Just over a year ago, one of the biggest companies in India — Reliance Industries — did something incredibly brash and bold: It launched its own mobile network called Jio, despite having no previous experience in the telecoms sector. (At the time, its strengths were in textiles, energy, and retail). Since then, it has led to what can only be described as a mobile revolution in India, one that will only accelerate in 2018. What did it do that was so dramatic?
In all the conversations I’ve had with product and editorial teams working on voice within news organizations, the biggest issue that comes up repeatedly is discovery: How do users get to find the content, either as a skill or app, that’s available to them? With screens, those paths to discovery are relatively straightforward: app stores, social media, websites. These are tools most smartphone users have learned to navigate pretty easily.
For the next six weeks, I'll be a Knight Visiting Nieman Fellow at Harvard. Here's the original pitch I put together last year:I'll be documenting how the project goes over the next six weeks, including any insights and changes in direction I take based on what I learn.
Businesses in the US complaining about the new @WhatsApp Business app. They don't get it is really aimed at emerging markets where a WhatsApp number is the only contact small businesses have https://t.co/IMmA0hwhIK
Muck Rack makes it simple to find people, tweets, or articles that mention any name, keyword, company, hashtag etc. We've compiled this guide to help you make the most of your search.
Selecting a term
Start searching tweets, articles from media outlets, articles mentioned in tweets, journalists'
names, titles and bios with some suggested searches:
Companies or Topics (e.g. iPhone, Microsoft)
Phrases (e.g. "cloud computing") — use quotes to keep the terms together
Twitter handles (e.g. @username) — returns those who have mentioned or replied to
Names (e.g. "David Pogue")
Hashtags (e.g. #sxsw, #london2012)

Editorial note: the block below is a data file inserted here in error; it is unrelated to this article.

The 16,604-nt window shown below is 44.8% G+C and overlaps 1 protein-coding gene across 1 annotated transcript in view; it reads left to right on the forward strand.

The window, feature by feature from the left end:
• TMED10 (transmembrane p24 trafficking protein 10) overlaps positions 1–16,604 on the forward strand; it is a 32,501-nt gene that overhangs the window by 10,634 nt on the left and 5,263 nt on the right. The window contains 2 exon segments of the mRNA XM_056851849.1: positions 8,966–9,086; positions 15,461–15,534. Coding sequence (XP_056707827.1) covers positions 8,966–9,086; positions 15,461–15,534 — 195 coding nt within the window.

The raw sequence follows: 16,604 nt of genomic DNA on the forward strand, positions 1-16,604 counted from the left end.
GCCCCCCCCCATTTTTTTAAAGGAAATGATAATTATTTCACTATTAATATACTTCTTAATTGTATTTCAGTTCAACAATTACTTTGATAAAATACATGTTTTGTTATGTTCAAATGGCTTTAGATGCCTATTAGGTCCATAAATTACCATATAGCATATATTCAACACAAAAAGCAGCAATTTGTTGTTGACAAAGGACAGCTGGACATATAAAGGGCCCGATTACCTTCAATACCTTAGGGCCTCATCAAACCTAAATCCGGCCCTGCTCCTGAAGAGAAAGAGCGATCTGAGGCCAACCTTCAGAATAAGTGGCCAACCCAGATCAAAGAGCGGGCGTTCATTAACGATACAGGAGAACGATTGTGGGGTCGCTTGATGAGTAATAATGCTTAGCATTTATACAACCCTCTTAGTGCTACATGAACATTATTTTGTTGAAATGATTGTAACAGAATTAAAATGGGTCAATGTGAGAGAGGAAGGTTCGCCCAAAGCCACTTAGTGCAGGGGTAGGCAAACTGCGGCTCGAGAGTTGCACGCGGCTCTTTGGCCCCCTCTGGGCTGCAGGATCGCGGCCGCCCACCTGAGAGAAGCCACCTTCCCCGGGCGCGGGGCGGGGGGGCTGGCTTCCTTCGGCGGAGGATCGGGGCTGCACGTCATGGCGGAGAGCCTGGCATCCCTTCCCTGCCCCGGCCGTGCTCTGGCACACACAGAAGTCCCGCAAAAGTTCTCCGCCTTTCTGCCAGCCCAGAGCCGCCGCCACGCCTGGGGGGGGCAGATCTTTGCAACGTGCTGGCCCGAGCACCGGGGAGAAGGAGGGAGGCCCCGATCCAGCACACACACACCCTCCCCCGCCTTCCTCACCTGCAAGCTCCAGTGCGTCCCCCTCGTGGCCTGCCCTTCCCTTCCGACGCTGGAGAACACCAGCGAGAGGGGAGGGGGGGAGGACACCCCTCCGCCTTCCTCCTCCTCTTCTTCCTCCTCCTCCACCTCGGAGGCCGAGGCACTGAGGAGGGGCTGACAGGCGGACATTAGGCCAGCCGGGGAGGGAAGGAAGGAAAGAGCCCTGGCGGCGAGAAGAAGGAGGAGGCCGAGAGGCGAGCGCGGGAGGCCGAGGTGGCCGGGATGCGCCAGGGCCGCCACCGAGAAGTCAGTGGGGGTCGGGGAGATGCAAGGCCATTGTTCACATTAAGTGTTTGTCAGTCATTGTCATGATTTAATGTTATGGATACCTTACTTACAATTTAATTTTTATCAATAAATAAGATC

Bio details (e.g. vegan, Olympics, father)
Muck Rack's Advanced Search allows for many boolean operators.
Find results that mention multiple specified terms, use AND or
+. For example, ensure each result contains both Elon Musk and Mark Zuckerberg by
searching Musk AND Zuckerberg or Musk + Zuckerberg.
Use the operators OR or , to broaden your search when you'd like either of
multiple terms to appear in results. (This is the default behavior of our search when no operators
are used). For example, results will contain either cake or cookie by searching cake OR cookie or cake,cookie
Use NOT or - to subtract results from your search. For
example, searching Disney will yield results about the Walt Disney Company as well as Walt Disney
World Resort. To exclude mentions of Disney World, search for Disney -World or Disney
When using one of these operators with a phrase, enclose it in quotation marks. For example, you can
find results about smartphones excluding Apple's iPhone 4S by searching smartphone -"iPhone
Exact case matching or punctuation
If you're searching for a brand name or keyword that relies on specific punctuation marks or capitalization, you can
find results that match your exact query by adding matchcase: before the keyword you're searching for, like matchcase:E*TRADE .
Use parentheses to separate multiple
boolean phrases. For example, to find journalists talking about having fun in Disney World or
Disneyland, search for ("disney world" OR disneyland) AND fun.
An asterisk can be used to search for any variation of a root word truncated by the asterisk. For example, searching for admin* will return results for administrator, administration, administer, administered, etc.
A near operator is an AND operator where you can control the distance between the words. You can vary the distance the near operation uses by adding a forward slash and number (between 0-99) such as strawberries NEAR/10 "whipped cream", which means the strawberries must exist within 10 words of "whipped cream".